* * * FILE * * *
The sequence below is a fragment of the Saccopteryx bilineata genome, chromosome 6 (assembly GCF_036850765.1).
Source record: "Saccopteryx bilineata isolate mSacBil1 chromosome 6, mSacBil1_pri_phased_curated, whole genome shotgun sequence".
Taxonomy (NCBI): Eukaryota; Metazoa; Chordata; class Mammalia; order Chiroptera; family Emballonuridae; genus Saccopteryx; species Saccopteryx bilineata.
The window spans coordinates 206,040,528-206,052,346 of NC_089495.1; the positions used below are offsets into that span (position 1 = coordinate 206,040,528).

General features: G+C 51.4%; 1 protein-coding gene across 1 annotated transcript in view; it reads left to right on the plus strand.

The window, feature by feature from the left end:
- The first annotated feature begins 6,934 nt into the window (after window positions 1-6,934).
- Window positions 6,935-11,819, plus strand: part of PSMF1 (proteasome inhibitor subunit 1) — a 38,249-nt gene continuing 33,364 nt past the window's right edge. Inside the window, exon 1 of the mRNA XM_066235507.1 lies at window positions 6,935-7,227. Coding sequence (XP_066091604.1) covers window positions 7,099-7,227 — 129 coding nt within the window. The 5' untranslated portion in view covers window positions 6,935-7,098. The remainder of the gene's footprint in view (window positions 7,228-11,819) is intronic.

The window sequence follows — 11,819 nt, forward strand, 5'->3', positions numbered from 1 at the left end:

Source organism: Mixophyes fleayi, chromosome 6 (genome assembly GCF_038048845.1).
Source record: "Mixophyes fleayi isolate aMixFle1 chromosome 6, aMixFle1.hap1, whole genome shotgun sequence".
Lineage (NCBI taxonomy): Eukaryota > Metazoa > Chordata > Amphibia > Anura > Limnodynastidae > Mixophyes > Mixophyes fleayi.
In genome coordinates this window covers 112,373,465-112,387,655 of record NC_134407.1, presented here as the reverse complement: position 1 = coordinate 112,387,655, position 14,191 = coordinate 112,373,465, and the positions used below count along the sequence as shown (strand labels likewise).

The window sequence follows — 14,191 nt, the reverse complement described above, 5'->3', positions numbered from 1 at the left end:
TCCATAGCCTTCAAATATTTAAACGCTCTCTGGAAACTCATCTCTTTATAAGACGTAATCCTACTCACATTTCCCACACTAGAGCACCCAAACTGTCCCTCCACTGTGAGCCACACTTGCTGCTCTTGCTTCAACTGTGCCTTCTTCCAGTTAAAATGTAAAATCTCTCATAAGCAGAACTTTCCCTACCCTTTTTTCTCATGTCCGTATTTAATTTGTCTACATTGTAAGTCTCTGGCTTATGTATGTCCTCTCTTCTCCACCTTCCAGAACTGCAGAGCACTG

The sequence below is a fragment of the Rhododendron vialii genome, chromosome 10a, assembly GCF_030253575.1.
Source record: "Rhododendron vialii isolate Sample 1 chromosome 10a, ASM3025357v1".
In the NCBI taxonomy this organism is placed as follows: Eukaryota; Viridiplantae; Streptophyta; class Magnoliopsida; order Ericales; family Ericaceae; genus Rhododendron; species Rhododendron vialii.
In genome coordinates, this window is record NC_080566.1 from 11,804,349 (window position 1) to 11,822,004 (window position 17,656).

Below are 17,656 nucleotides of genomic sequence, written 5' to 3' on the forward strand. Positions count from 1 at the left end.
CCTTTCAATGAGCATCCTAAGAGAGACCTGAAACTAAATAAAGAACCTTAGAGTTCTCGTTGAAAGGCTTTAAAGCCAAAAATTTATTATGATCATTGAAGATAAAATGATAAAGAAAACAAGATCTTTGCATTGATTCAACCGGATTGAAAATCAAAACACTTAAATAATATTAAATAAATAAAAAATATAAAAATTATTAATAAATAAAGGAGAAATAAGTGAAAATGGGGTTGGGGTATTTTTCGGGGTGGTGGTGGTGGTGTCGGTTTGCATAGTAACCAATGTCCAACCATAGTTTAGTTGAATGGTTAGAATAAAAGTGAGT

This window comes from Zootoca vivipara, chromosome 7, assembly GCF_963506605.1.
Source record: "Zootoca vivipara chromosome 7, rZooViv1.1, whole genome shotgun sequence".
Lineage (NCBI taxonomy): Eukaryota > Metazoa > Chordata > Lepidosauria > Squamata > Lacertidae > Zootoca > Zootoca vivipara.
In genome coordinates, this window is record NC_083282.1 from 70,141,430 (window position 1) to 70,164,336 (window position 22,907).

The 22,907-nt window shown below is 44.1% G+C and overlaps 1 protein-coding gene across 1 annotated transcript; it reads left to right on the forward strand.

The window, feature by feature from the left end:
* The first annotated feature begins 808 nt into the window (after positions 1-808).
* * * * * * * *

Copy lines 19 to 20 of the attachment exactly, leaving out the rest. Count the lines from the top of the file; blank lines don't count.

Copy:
In genome coordinates, this window is record NC_080566.1 from 11,804,349 (window position 1) to 11,822,004 (window position 17,656).

Below are 17,656 nucleotides of genomic sequence, written 5' to 3' on the forward strand. Positions count from 1 at the left end.